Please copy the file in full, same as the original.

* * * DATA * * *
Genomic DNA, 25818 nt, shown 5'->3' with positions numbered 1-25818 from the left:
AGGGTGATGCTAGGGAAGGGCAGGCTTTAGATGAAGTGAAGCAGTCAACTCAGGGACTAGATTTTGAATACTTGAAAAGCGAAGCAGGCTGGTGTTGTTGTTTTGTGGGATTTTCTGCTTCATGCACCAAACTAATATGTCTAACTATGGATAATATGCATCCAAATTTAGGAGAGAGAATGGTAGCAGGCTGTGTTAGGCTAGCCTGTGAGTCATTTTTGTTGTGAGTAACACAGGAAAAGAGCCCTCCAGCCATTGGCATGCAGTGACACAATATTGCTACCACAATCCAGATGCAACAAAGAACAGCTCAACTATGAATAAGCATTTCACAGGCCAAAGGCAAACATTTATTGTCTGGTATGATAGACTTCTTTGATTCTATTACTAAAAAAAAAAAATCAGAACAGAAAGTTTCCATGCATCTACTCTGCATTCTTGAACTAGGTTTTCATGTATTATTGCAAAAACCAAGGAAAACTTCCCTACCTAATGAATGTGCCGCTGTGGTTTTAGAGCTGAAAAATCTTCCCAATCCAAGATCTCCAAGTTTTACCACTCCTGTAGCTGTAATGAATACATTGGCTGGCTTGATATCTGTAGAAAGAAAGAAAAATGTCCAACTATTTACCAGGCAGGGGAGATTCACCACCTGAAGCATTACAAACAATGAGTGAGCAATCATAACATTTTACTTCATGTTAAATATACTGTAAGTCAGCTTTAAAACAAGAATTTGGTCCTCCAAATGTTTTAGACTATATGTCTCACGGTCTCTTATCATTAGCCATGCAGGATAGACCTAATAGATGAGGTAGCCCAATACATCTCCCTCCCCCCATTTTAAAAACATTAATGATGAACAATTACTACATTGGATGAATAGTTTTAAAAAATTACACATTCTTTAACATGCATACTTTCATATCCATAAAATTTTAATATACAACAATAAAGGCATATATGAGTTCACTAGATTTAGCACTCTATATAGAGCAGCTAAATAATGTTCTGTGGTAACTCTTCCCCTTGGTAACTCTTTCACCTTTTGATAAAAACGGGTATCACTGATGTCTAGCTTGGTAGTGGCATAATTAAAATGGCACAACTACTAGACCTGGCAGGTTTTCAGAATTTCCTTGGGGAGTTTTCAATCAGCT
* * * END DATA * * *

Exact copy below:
Genomic DNA, 25818 nt, shown 5'->3' with positions numbered 1-25818 from the left:
AGGGTGATGCTAGGGAAGGGCAGGCTTTAGATGAAGTGAAGCAGTCAACTCAGGGACTAGATTTTGAATACTTGAAAAGCGAAGCAGGCTGGTGTTGTTGTTTTGTGGGATTTTCTGCTTCATGCACCAAACTAATATGTCTAACTATGGATAATATGCATCCAAATTTAGGAGAGAGAATGGTAGCAGGCTGTGTTAGGCTAGCCTGTGAGTCATTTTTGTTGTGAGTAACACAGGAAAAGAGCCCTCCAGCCATTGGCATGCAGTGACACAATATTGCTACCACAATCCAGATGCAACAAAGAACAGCTCAACTATGAATAAGCATTTCACAGGCCAAAGGCAAACATTTATTGTCTGGTATGATAGACTTCTTTGATTCTATTACTAAAAAAAAAAAATCAGAACAGAAAGTTTCCATGCATCTACTCTGCATTCTTGAACTAGGTTTTCATGTATTATTGCAAAAACCAAGGAAAACTTCCCTACCTAATGAATGTGCCGCTGTGGTTTTAGAGCTGAAAAATCTTCCCAATCCAAGATCTCCAAGTTTTACCACTCCTGTAGCTGTAATGAATACATTGGCTGGCTTGATATCTGTAGAAAGAAAGAAAAATGTCCAACTATTTACCAGGCAGGGGAGATTCACCACCTGAAGCATTACAAACAATGAGTGAGCAATCATAACATTTTACTTCATGTTAAATATACTGTAAGTCAGCTTTAAAACAAGAATTTGGTCCTCCAAATGTTTTAGACTATATGTCTCACGGTCTCTTATCATTAGCCATGCAGGATAGACCTAATAGATGAGGTAGCCCAATACATCTCCCTCCCCCCATTTTAAAAACATTAATGATGAACAATTACTACATTGGATGAATAGTTTTAAAAAATTACACATTCTTTAACATGCATACTTTCATATCCATAAAATTTTAATATACAACAATAAAGGCATATATGAGTTCACTAGATTTAGCACTCTATATAGAGCAGCTAAATAATGTTCTGTGGTAACTCTTCCCCTTGGTAACTCTTTCACCTTTTGATAAAAACGGGTATCACTGATGTCTAGCTTGGTAGTGGCATAATTAAAATGGCACAACTACTAGACCTGGCAGGTTTTCAGAATTTCCTTGGGGAGTTTTCAATCAGCT